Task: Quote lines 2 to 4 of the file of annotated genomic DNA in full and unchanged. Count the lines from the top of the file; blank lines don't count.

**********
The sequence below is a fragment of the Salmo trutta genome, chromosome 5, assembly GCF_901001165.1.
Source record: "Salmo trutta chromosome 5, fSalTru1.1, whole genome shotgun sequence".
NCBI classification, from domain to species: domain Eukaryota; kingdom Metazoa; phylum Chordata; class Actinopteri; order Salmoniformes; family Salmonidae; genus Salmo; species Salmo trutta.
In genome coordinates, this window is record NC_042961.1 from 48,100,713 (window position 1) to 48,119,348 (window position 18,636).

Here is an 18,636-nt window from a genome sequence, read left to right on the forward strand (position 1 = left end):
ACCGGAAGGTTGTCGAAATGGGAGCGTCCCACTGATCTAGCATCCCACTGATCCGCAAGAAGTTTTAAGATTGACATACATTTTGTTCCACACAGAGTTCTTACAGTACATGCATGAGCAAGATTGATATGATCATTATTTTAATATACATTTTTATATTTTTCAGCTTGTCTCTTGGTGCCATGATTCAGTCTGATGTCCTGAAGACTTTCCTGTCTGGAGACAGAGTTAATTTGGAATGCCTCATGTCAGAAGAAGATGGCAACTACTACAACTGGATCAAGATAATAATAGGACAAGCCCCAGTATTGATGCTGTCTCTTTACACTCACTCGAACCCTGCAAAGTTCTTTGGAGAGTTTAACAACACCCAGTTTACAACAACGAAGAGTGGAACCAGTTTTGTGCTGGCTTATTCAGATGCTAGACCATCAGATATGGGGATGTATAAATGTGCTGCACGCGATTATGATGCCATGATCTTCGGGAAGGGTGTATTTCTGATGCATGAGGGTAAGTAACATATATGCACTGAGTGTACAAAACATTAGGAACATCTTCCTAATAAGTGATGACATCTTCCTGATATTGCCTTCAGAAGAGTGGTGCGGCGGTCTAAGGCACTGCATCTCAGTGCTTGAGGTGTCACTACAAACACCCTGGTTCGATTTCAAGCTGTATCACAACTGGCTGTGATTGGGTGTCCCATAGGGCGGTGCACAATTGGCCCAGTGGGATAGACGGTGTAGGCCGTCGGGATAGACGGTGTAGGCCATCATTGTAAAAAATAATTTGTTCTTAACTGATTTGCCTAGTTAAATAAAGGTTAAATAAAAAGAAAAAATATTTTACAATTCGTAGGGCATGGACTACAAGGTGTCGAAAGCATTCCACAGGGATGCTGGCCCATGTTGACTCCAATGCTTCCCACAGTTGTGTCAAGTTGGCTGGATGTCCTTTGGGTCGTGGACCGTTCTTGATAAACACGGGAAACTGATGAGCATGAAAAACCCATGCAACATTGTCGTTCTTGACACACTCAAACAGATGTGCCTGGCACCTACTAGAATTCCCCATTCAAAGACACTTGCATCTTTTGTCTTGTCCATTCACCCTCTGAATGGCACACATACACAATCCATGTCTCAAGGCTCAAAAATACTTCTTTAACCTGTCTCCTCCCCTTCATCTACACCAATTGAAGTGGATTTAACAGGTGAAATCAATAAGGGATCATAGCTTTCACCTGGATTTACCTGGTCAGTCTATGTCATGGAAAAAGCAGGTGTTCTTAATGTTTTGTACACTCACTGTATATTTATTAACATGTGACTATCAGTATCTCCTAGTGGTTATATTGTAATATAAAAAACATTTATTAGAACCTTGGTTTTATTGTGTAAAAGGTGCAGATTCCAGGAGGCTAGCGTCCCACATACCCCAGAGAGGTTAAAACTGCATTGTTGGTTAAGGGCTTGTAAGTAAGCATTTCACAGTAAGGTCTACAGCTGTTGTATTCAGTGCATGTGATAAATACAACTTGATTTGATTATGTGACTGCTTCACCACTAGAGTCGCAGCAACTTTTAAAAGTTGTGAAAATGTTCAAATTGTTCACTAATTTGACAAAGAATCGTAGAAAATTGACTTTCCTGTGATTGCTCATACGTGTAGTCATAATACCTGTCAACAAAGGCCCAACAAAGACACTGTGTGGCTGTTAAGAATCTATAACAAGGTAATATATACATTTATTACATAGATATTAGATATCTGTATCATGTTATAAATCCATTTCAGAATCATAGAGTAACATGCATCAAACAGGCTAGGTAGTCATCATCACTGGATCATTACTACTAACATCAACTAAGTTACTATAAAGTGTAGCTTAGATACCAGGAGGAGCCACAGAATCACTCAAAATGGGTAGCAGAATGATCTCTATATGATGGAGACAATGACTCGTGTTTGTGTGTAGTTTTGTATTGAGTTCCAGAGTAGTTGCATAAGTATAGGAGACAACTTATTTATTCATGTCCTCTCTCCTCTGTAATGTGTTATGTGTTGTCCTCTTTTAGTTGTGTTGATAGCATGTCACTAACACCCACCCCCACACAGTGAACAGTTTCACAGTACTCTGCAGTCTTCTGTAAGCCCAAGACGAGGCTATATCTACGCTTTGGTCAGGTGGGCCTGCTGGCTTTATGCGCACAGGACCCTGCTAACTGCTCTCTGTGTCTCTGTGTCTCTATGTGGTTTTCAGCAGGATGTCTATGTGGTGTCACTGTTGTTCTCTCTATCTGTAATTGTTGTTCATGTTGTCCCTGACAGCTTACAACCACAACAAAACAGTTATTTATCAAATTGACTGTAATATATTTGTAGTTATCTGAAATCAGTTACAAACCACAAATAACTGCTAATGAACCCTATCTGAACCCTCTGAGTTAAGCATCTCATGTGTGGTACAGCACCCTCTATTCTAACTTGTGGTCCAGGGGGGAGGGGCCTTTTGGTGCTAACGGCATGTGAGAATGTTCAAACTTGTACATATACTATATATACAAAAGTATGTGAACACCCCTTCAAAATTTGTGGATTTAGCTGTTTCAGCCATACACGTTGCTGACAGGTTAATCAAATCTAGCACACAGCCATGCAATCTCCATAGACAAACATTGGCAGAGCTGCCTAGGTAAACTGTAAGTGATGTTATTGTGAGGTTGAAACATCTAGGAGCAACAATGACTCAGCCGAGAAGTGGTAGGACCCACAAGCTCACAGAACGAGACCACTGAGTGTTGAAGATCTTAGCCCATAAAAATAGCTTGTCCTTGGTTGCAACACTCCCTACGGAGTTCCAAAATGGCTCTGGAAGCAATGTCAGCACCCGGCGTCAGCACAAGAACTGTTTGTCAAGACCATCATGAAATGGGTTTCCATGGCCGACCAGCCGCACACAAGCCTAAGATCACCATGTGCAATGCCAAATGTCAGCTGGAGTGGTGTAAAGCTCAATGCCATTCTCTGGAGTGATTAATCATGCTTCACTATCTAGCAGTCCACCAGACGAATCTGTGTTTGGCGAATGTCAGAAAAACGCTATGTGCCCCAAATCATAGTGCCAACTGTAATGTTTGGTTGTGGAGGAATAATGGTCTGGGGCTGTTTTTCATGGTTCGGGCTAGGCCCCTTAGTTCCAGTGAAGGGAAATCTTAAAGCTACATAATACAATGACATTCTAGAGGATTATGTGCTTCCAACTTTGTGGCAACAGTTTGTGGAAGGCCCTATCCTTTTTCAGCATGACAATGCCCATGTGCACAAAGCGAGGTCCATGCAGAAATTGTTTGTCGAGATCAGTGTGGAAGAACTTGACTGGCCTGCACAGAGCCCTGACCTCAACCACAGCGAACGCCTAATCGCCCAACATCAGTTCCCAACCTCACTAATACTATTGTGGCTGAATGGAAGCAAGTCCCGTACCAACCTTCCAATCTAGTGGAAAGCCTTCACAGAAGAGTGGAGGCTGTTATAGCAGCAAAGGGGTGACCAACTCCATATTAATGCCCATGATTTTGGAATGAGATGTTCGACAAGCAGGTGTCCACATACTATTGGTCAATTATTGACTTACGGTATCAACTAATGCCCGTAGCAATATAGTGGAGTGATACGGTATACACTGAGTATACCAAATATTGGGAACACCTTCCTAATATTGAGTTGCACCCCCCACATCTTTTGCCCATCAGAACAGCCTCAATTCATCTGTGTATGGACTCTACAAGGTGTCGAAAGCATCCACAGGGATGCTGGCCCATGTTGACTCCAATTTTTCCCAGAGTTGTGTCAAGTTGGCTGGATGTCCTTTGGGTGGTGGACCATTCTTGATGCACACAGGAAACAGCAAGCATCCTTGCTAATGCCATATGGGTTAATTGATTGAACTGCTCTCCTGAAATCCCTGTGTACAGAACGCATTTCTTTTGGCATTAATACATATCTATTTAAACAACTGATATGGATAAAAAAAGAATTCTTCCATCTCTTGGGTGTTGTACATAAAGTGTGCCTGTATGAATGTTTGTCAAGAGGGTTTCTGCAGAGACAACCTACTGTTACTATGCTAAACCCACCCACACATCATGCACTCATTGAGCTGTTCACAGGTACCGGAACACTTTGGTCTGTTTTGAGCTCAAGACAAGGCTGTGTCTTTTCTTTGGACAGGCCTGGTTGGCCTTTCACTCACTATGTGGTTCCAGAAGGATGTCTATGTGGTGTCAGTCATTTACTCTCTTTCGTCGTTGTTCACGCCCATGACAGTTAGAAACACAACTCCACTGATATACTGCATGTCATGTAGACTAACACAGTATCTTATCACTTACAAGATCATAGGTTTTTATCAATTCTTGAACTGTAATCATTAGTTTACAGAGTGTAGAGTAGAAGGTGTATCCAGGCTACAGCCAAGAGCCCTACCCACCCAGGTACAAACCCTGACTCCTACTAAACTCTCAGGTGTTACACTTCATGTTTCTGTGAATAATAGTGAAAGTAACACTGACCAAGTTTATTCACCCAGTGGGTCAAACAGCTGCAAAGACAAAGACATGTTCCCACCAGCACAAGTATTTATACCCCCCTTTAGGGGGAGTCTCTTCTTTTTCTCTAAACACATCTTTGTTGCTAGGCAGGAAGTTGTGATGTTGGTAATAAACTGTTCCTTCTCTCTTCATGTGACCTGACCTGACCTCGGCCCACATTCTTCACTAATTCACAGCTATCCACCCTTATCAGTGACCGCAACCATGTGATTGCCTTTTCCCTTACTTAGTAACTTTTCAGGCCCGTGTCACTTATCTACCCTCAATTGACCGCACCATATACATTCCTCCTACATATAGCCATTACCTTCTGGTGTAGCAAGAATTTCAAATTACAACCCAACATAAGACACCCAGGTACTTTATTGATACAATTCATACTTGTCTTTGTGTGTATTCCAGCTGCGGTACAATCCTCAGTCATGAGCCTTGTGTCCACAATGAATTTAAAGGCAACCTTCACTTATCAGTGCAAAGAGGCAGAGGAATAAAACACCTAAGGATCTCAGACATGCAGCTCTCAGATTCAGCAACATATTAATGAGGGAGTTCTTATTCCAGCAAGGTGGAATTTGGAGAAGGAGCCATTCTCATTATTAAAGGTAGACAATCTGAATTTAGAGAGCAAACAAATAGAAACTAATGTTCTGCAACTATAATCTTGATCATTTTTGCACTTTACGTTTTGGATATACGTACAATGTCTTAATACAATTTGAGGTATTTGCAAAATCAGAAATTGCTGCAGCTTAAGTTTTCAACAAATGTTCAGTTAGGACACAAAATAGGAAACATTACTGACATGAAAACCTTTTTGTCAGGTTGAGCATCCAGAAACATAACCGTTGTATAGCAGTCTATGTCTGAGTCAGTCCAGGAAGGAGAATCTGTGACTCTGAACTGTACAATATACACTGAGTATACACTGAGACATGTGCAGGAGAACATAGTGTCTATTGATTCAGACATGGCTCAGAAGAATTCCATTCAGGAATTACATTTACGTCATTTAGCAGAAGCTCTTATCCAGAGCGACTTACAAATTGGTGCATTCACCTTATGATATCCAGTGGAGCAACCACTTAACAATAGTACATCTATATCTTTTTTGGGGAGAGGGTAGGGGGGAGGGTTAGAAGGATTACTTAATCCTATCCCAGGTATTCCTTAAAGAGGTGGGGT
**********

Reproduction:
Source record: "Salmo trutta chromosome 5, fSalTru1.1, whole genome shotgun sequence".
NCBI classification, from domain to species: domain Eukaryota; kingdom Metazoa; phylum Chordata; class Actinopteri; order Salmoniformes; family Salmonidae; genus Salmo; species Salmo trutta.
In genome coordinates, this window is record NC_042961.1 from 48,100,713 (window position 1) to 48,119,348 (window position 18,636).